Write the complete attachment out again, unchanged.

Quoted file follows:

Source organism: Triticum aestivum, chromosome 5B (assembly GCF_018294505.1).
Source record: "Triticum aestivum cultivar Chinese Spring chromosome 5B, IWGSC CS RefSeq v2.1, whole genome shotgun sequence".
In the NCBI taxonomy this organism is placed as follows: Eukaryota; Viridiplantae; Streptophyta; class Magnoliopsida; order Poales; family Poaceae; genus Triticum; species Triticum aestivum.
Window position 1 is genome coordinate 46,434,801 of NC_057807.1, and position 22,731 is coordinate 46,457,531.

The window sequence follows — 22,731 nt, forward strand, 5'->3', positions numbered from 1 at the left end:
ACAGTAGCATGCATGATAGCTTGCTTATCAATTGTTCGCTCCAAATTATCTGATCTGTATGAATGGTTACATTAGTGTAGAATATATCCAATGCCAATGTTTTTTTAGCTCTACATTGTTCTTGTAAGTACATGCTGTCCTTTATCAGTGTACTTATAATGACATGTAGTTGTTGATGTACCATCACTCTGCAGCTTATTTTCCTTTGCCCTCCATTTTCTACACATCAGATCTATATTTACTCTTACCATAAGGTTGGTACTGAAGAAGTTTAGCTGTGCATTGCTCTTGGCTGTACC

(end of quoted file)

Source organism: Triticum aestivum, chromosome 5B (assembly GCF_018294505.1).
Source record: "Triticum aestivum cultivar Chinese Spring chromosome 5B, IWGSC CS RefSeq v2.1, whole genome shotgun sequence".
In the NCBI taxonomy this organism is placed as follows: Eukaryota; Viridiplantae; Streptophyta; class Magnoliopsida; order Poales; family Poaceae; genus Triticum; species Triticum aestivum.
Window position 1 is genome coordinate 46,434,801 of NC_057807.1, and position 22,731 is coordinate 46,457,531.

The window sequence follows — 22,731 nt, forward strand, 5'->3', positions numbered from 1 at the left end:
ACAGTAGCATGCATGATAGCTTGCTTATCAATTGTTCGCTCCAAATTATCTGATCTGTATGAATGGTTACATTAGTGTAGAATATATCCAATGCCAATGTTTTTTTAGCTCTACATTGTTCTTGTAAGTACATGCTGTCCTTTATCAGTGTACTTATAATGACATGTAGTTGTTGATGTACCATCACTCTGCAGCTTATTTTCCTTTGCCCTCCATTTTCTACACATCAGATCTATATTTACTCTTACCATAAGGTTGGTACTGAAGAAGTTTAGCTGTGCATTGCTCTTGGCTGTACC